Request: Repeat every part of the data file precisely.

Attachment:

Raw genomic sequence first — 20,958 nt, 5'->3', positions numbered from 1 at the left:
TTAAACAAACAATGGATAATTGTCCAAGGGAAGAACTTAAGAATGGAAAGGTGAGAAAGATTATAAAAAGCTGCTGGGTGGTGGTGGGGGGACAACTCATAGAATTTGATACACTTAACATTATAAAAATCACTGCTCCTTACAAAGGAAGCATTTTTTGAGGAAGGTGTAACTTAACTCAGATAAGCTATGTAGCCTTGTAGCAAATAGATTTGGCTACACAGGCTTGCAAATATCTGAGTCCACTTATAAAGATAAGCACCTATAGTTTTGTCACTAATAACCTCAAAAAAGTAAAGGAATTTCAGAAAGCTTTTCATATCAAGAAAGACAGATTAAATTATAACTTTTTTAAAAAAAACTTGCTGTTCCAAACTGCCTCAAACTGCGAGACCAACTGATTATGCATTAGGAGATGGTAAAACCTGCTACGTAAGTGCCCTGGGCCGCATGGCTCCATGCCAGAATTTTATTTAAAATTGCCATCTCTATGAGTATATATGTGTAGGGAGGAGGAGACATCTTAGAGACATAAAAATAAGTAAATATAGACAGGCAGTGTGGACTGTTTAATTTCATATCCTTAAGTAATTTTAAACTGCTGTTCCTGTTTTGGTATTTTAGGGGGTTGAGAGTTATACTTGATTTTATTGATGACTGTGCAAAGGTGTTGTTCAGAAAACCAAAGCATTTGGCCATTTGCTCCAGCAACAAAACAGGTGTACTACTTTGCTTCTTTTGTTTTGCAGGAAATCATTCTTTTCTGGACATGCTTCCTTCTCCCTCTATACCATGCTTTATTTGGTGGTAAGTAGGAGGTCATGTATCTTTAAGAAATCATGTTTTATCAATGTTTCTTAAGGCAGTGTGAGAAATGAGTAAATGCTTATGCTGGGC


Raw genomic sequence first — 20,958 nt, 5'->3', positions numbered from 1 at the left:
TTAAACAAACAATGGATAATTGTCCAAGGGAAGAACTTAAGAATGGAAAGGTGAGAAAGATTATAAAAAGCTGCTGGGTGGTGGTGGGGGGACAACTCATAGAATTTGATACACTTAACATTATAAAAATCACTGCTCCTTACAAAGGAAGCATTTTTTGAGGAAGGTGTAACTTAACTCAGATAAGCTATGTAGCCTTGTAGCAAATAGATTTGGCTACACAGGCTTGCAAATATCTGAGTCCACTTATAAAGATAAGCACCTATAGTTTTGTCACTAATAACCTCAAAAAAGTAAAGGAATTTCAGAAAGCTTTTCATATCAAGAAAGACAGATTAAATTATAACTTTTTTAAAAAAAACTTGCTGTTCCAAACTGCCTCAAACTGCGAGACCAACTGATTATGCATTAGGAGATGGTAAAACCTGCTACGTAAGTGCCCTGGGCCGCATGGCTCCATGCCAGAATTTTATTTAAAATTGCCATCTCTATGAGTATATATGTGTAGGGAGGAGGAGACATCTTAGAGACATAAAAATAAGTAAATATAGACAGGCAGTGTGGACTGTTTAATTTCATATCCTTAAGTAATTTTAAACTGCTGTTCCTGTTTTGGTATTTTAGGGGGTTGAGAGTTATACTTGATTTTATTGATGACTGTGCAAAGGTGTTGTTCAGAAAACCAAAGCATTTGGCCATTTGCTCCAGCAACAAAACAGGTGTACTACTTTGCTTCTTTTGTTTTGCAGGAAATCATTCTTTTCTGGACATGCTTCCTTCTCCCTCTATACCATGCTTTATTTGGTGGTAAGTAGGAGGTCATGTATCTTTAAGAAATCATGTTTTATCAATGTTTCTTAAGGCAGTGTGAGAAATGAGTAAATGCTTATGCTGGGC